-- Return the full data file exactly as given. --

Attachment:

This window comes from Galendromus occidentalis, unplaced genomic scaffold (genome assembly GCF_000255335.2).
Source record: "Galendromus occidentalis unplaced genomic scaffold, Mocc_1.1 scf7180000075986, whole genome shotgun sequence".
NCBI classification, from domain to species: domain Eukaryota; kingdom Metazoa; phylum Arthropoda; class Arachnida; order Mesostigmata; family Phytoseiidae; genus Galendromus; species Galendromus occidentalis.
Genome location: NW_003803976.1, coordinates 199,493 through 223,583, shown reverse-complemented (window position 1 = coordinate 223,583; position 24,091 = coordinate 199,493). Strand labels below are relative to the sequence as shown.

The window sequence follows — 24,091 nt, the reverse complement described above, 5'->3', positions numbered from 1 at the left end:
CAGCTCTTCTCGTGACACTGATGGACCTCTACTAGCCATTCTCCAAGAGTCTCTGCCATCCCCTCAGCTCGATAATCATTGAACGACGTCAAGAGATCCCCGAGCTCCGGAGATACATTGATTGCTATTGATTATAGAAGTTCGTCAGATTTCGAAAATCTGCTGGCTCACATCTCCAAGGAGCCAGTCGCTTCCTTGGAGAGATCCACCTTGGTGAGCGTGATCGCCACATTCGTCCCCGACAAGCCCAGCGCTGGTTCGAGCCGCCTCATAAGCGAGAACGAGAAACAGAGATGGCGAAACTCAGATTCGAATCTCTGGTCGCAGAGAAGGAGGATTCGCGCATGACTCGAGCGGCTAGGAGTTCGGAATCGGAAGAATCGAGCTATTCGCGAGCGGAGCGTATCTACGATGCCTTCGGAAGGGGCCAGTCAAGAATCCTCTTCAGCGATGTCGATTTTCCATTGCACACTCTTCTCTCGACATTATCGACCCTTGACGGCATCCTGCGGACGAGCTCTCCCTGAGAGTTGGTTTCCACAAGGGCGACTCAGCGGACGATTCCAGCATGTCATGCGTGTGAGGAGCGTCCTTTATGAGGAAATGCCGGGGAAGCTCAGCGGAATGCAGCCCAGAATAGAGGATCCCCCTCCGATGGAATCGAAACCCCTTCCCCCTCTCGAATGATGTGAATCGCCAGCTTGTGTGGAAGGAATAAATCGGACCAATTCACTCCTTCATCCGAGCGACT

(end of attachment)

This window comes from Galendromus occidentalis, unplaced genomic scaffold (genome assembly GCF_000255335.2).
Source record: "Galendromus occidentalis unplaced genomic scaffold, Mocc_1.1 scf7180000075986, whole genome shotgun sequence".
NCBI classification, from domain to species: domain Eukaryota; kingdom Metazoa; phylum Arthropoda; class Arachnida; order Mesostigmata; family Phytoseiidae; genus Galendromus; species Galendromus occidentalis.
Genome location: NW_003803976.1, coordinates 199,493 through 223,583, shown reverse-complemented (window position 1 = coordinate 223,583; position 24,091 = coordinate 199,493). Strand labels below are relative to the sequence as shown.

The window sequence follows — 24,091 nt, the reverse complement described above, 5'->3', positions numbered from 1 at the left end:
CAGCTCTTCTCGTGACACTGATGGACCTCTACTAGCCATTCTCCAAGAGTCTCTGCCATCCCCTCAGCTCGATAATCATTGAACGACGTCAAGAGATCCCCGAGCTCCGGAGATACATTGATTGCTATTGATTATAGAAGTTCGTCAGATTTCGAAAATCTGCTGGCTCACATCTCCAAGGAGCCAGTCGCTTCCTTGGAGAGATCCACCTTGGTGAGCGTGATCGCCACATTCGTCCCCGACAAGCCCAGCGCTGGTTCGAGCCGCCTCATAAGCGAGAACGAGAAACAGAGATGGCGAAACTCAGATTCGAATCTCTGGTCGCAGAGAAGGAGGATTCGCGCATGACTCGAGCGGCTAGGAGTTCGGAATCGGAAGAATCGAGCTATTCGCGAGCGGAGCGTATCTACGATGCCTTCGGAAGGGGCCAGTCAAGAATCCTCTTCAGCGATGTCGATTTTCCATTGCACACTCTTCTCTCGACATTATCGACCCTTGACGGCATCCTGCGGACGAGCTCTCCCTGAGAGTTGGTTTCCACAAGGGCGACTCAGCGGACGATTCCAGCATGTCATGCGTGTGAGGAGCGTCCTTTATGAGGAAATGCCGGGGAAGCTCAGCGGAATGCAGCCCAGAATAGAGGATCCCCCTCCGATGGAATCGAAACCCCTTCCCCCTCTCGAATGATGTGAATCGCCAGCTTGTGTGGAAGGAATAAATCGGACCAATTCACTCCTTCATCCGAGCGACT